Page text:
sea salt and freshly ground pepper
50g butter
2 tbsp maple syrup
200ml cider
2 sage leaves, torn

Preheat your oven to 200C/400F/gas 6.

Place an ovenproof saucepan over a medium-high heat and when hot, add your olive oil. Add the turnips, cut-side down, and sprinkle with salt and pepper. Cook, without moving, for 4- 5 minutes until lightly browned.

Add the butter, maple syrup, cider and sage to the pan and cook for a further 2 - 3 minutes. Place the pan in the oven and leave to cook for 45-50 minutes until the cider and maple syrup have disappeared and you're left with a unctuous glaze around the turnips. 

Remove the pan from the oven and, off the heat, add your turnip tops to the hot pan. Gently fold the turnip tops though the turnips and the cooking liquor until the tops are wilted and everything is a tangle in the pan. Check the seasoning, perhaps adding a crunch more black pepper, and serve. 

This is delicious served on top of buttered toasted bread, or equally as a side with a pork chop or a piece of white fish.

Marinated Artichokes

Artichokes can be pretty hard to come by, so whenever we're lucky enough to encounter them, we buy as many as we can afford and take them home to preserve them. Marinating them in oil, herbs and chilli infuses them with flavour, preparing them to throw into salads, to eat with mozzarella or prosciutto as antipasti or to mix through pasta. They work with many different flavours, so throw in whatever you wish - thyme, rosemary, bay and sage are all brilliant. Marinating works best with the small purple or spikey artichokes from Italy as their outer leaves aren't as delicious as those of the globe artichoke.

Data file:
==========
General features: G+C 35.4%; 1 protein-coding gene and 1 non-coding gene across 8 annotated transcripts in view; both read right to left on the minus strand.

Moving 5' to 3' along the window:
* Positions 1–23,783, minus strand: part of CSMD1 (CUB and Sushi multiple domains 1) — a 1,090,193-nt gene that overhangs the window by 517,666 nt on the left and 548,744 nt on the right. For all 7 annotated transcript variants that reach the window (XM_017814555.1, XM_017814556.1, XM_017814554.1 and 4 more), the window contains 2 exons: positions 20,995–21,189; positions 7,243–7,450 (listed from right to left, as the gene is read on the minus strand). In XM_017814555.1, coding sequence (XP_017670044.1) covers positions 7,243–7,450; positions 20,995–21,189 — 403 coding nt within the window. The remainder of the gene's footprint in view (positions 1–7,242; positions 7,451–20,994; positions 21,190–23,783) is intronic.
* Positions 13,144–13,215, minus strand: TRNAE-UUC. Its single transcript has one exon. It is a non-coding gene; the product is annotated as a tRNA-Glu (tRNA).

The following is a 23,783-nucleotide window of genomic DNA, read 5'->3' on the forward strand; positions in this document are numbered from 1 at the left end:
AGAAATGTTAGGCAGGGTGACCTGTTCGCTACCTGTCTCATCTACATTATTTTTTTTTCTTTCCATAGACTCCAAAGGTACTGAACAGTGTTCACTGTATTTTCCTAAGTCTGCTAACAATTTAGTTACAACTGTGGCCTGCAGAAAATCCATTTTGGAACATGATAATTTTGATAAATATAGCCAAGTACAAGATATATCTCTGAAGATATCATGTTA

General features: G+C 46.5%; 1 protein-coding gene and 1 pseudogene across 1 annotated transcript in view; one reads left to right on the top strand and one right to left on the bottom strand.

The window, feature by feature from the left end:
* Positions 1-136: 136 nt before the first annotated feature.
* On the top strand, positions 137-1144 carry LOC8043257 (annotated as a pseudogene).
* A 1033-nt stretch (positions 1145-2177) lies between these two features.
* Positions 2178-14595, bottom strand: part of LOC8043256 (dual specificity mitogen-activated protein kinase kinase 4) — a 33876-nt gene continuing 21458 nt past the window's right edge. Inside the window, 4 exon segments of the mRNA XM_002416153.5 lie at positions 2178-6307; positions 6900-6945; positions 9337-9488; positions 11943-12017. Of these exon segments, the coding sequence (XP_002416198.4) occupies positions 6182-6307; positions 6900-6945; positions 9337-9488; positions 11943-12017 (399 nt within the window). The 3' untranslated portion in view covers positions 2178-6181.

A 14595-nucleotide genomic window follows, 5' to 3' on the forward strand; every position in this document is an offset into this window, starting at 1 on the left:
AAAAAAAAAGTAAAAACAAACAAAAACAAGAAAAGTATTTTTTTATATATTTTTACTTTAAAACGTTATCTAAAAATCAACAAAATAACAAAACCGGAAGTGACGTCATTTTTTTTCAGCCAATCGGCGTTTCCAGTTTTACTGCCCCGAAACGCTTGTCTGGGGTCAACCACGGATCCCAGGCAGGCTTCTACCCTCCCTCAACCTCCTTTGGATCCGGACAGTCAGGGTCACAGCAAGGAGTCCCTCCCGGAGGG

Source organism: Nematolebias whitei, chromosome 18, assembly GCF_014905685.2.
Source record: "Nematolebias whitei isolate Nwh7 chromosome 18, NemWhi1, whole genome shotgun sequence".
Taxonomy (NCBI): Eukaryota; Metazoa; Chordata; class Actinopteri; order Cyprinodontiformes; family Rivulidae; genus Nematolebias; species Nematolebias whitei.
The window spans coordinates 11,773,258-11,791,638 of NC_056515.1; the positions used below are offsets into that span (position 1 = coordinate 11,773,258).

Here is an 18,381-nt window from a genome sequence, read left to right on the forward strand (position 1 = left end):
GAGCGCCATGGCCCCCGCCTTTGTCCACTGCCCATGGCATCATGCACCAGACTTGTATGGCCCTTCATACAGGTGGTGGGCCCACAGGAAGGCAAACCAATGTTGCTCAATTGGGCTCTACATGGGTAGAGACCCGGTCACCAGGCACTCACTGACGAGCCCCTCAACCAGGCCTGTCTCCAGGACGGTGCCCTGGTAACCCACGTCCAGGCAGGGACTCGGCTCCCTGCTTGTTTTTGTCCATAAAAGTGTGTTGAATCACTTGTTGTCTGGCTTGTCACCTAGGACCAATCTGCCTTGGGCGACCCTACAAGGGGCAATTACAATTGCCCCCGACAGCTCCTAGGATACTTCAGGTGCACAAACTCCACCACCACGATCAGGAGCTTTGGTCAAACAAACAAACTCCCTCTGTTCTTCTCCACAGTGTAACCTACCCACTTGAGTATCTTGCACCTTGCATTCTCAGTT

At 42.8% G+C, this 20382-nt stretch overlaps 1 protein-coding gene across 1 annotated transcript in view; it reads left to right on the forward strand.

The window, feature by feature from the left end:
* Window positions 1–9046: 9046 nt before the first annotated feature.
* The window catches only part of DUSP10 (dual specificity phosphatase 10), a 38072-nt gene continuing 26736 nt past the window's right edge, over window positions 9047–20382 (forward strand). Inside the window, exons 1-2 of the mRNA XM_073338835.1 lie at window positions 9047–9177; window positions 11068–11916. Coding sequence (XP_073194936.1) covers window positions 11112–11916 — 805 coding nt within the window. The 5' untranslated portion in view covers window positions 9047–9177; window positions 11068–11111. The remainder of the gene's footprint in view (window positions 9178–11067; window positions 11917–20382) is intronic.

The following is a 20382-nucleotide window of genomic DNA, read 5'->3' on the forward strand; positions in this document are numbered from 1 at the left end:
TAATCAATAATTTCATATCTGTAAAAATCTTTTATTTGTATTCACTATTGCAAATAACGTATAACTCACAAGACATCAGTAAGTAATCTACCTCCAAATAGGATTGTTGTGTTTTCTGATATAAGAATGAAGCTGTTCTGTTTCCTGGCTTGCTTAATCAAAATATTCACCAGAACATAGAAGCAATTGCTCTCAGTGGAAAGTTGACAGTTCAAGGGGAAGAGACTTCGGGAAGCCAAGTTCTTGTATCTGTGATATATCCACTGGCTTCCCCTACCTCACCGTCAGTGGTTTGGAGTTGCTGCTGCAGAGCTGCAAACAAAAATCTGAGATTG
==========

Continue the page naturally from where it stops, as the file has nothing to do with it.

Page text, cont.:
They're notoriously laborious to prepare so you'll need to give yourself a little time, but once you get the technique mastered, you'll find yourself whizzing through them. 

Marinated Artichokes

 

Fills an approx. 500ml jar

 Violetta artichokes

Violetta artichokes

6 small violetta or spikey artichokes
1 lemon
1 red chilli
4 garlic cloves, peeled
1/4 small bunch parsley
1 bay leaf
1 heaped teaspoon fennel seeds
1/2 teaspoon black peppercorns
Extra-virgin olive oil
1 x 500ml sterilised jar

Prepare a bowl of cold water with a lemon squeezed into it to prepare the artichokes from browning. Remove the tough outer leaves of the artichoke, stopping when you come to the tender, yellow leaves. Slice away the top third and lightly peel the artichoke base and stem. Slice in half or quarters lengthways before scooping out the hairy core with a teaspoon. Place them in the acidulated water until ready to use.

Drain the artichokes, then place in a a deep pan and cover with fresh water and throw in the chilli, garlic, parsley, bay, fennel seeds, peppercorns, 3 tablespoons of oil and 1 1/2 tablespoons of salt. Bring to the boil, then cover with cartouche (a circle of baking paper) to keep the artichokes submerged, and turn down to a simmer for 5 minutes until tender. They're ready when you can easily pierce with a the tip of a sharp knife. Leave to cool in the water.

Drain, then eat immediately or transfer to a sterilised jar along with the garlic, chilli and bay and cover with olive oil. Will keep in fridge for up to 4 weeks.